On Tuesday, June 22nd, India Walton pulled off a stunning victory in the Buffalo mayoral primary, becoming the presumptive first socialist mayor of a major American city in over fifty years.
Buffalo is best known for its weather, its dead presidents, and its failures: the Blizzard of ‘77, William McKinley’s assassination during the Pan-American Exposition, and Scott Norwood’s missed field goal in Super Bowl XXV. The Buffalo Bills have been a punchline to jokes on network shows like 30 Rock; the Buffalo Sabres don’t rate even that. More Buffalo fans can be seen at away hockey matches in the Sun Belt than there are at home games: a function of the widespread post-collapse exodus to warmer climes.
It’s a curious place for a socialist upheaval. Even during Buffalo’s industrial peak, it was never known for political radicalism; the city once boasted the most millionaires per capita of any American city. Frank Lloyd Wright buildings commissioned by the elite are strewn throughout Western New York; Buffalo’s Delaware Park was designed by Frederick Law Olmsted, who created Central Park. Downtown Buffalo, including the imposing City Hall, still has lingering traces of art deco architecture bankrolled during the city’s industrial heyday—the buildings that survived the wrecking ball after the city’s economy collapsed.
Erie County is Democratic, but not by overwhelming margins. It has a long history of producing conservative figures like Jack Kemp, a long-time Buffalo congressional representative, Bob Dole’s Vice Presidential nominee, and a former captain of the Buffalo Bills. Jim Kelly, the beloved quarterback and Bills captain that went to (and lost) four straight Super Bowls, is well-known for his deep conservatism; his family is closely connected to Liberty University. Buffalo’s congressional representatives, headed by the likes of Brian Higgins, are milquetoast at best.
The city itself is a shadow of its heyday, with the banks of Lake Erie littered with abandoned grain elevators and steel mills. Buffalo’s economy rapidly collapsed along with the American steel industry. Major employers like Lackawanna Steel, a subsidiary of Bethlehem Steel, had shuttered by the 1980s. People went with the jobs: as of 2020, Buffalo had fewer residents than it did in 1950. The “Baby Boom” fled the city, whether for the suburbs or other states.
None of this meant that a socialist revolt was an inevitability, nor did any serious political commentator believe that Walton had a chance at defeating Byron Brown, the incumbent mayor. But she did.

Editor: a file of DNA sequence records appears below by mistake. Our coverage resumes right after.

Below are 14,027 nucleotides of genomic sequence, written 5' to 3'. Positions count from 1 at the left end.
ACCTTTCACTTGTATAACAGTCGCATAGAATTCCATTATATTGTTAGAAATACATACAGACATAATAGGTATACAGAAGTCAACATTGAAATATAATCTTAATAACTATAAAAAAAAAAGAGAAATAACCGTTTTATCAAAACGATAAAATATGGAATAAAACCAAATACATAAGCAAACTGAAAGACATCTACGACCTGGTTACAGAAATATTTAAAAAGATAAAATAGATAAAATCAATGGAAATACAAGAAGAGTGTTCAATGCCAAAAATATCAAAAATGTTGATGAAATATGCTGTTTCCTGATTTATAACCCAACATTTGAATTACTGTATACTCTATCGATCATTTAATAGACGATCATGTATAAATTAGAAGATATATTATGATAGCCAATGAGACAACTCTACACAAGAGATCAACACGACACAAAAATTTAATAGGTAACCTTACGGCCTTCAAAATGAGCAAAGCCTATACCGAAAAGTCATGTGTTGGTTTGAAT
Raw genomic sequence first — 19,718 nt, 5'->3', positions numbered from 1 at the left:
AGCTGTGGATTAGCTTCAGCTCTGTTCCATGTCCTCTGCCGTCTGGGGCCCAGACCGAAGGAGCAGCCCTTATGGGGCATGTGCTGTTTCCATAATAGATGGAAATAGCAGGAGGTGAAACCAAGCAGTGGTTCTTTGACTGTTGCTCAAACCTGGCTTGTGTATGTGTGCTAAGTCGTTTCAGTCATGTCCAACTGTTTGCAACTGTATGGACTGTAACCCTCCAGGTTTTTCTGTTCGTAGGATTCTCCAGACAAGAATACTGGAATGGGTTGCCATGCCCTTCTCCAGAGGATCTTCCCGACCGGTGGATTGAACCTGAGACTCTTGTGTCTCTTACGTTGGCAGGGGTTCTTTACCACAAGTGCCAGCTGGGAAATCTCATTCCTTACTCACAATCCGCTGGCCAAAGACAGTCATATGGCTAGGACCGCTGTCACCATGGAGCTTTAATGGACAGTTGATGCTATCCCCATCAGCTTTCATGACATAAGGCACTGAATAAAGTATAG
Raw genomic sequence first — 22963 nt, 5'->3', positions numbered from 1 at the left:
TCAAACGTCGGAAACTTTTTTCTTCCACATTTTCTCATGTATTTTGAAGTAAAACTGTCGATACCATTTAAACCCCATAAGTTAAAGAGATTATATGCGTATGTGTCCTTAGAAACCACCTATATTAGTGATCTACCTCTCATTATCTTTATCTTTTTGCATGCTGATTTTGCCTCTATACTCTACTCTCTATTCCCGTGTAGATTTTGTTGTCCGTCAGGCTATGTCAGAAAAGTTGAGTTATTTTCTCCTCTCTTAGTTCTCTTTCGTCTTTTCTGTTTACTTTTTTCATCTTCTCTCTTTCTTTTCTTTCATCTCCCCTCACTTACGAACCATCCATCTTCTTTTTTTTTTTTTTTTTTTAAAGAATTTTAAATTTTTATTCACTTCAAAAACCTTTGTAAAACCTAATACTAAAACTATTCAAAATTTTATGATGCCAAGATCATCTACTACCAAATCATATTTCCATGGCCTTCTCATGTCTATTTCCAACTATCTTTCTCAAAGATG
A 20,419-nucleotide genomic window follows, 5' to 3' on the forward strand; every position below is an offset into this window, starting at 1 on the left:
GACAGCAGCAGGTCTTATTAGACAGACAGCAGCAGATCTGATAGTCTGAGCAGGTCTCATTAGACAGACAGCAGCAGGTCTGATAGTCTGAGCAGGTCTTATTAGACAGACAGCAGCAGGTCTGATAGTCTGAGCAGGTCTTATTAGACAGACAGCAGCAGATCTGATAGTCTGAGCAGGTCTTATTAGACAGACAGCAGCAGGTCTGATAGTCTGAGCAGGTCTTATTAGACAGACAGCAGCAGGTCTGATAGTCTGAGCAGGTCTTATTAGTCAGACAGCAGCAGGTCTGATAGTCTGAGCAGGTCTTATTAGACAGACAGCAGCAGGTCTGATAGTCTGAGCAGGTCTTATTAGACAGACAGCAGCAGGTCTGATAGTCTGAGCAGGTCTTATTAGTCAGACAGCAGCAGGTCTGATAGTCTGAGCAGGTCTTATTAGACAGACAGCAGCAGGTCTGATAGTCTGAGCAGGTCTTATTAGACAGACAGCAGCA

Walton’s candidacy was always a long shot. Brown has been in office for a decade and a half and boasts close connections to Andrew Cuomo’s administration—connections he has used to funnel money to Buffalo. He’s defeated multiple challengers over the years, with the results never much in doubt. He declined to campaign significantly against Walton, and refused to debate her. To residents of Buffalo, he seemed like an immovable fixture in Erie County politics, presiding over a political machine more akin to the early days of Richard Daley than a modern American mayor.
Few endorsed Walton; she garnered one union endorsement from the Buffalo Teachers Federation, of which she is a member. She also received backing from the Buffalo chapter of the Democratic Socialists of America. New York powerhouses like SEIU 32BJ and SEIU 1199 (Walton was previously an SEIU 1199 representative) endorsed Brown, as did the Western New York Area Labor Federation. The Buffalo News recommended Brown. Walton’s only significant newspaper endorsement was from The Challenger, a regional Black paper in Western New York. Most of the remainder of her backing was from national progressive and left organizations like Our Revolution, rather than local powerbrokers.
But beneath the surface of Brown’s invincibility was deep political weakness, and beneath the surface of India Walton’s victory is a deep disquiet with Buffalo’s future. Both these realities were created by more than a decade of neoliberal urban “revitalization,” creating a false veneer of liveliness over soaring inequality and gentrification.
The Buffalo Billion
Buffalo’s “revitalization” has been decades in the making, the result of a careful plan to lure pharmaceutical and medical investment and draw in “high-tech” industries to replace long-gone jobs in manufacturing. Nothing was more emblematic of this strategy than the so-called “Buffalo Billion”: a multi-phase public-private partnership scheme bankrolled by the State of New York, masterminded by Andrew Cuomo, and carefully shepherded by his local consigliere, Byron Brown.
It seemed to work. Along with the rollout of the Buffalo Billion, the Buffalo Sabres snagged Terry Pegula, a Pennsylvania billionaire who made his money on fracking, as a new owner. Pegula (who also later bought the Bills) turned around and invested in revitalizing Buffalo’s waterfront with the assistance of generous tax incentives. The HarborCenter project—a major development creating a multi-use facility that would quickly become a linchpin for U.S. Hockey—claimed it would create jobs for a chronically impoverished city.
Breweries, distilleries, and nightlife have exploded; the children of suburban “white flight” have begun to move back into the city. The waterfront and Buffalo’s downtown are now places to go, rather than places to pass through on your way to a Sabres game. Glowing New York Times profiles echoed tourism literature proclaiming “Buffalo is blooming.” The past ten years have seen, for the first time in decades, buildings being built rather than demolished—all elements that have created the illusion of life in a city long on life support.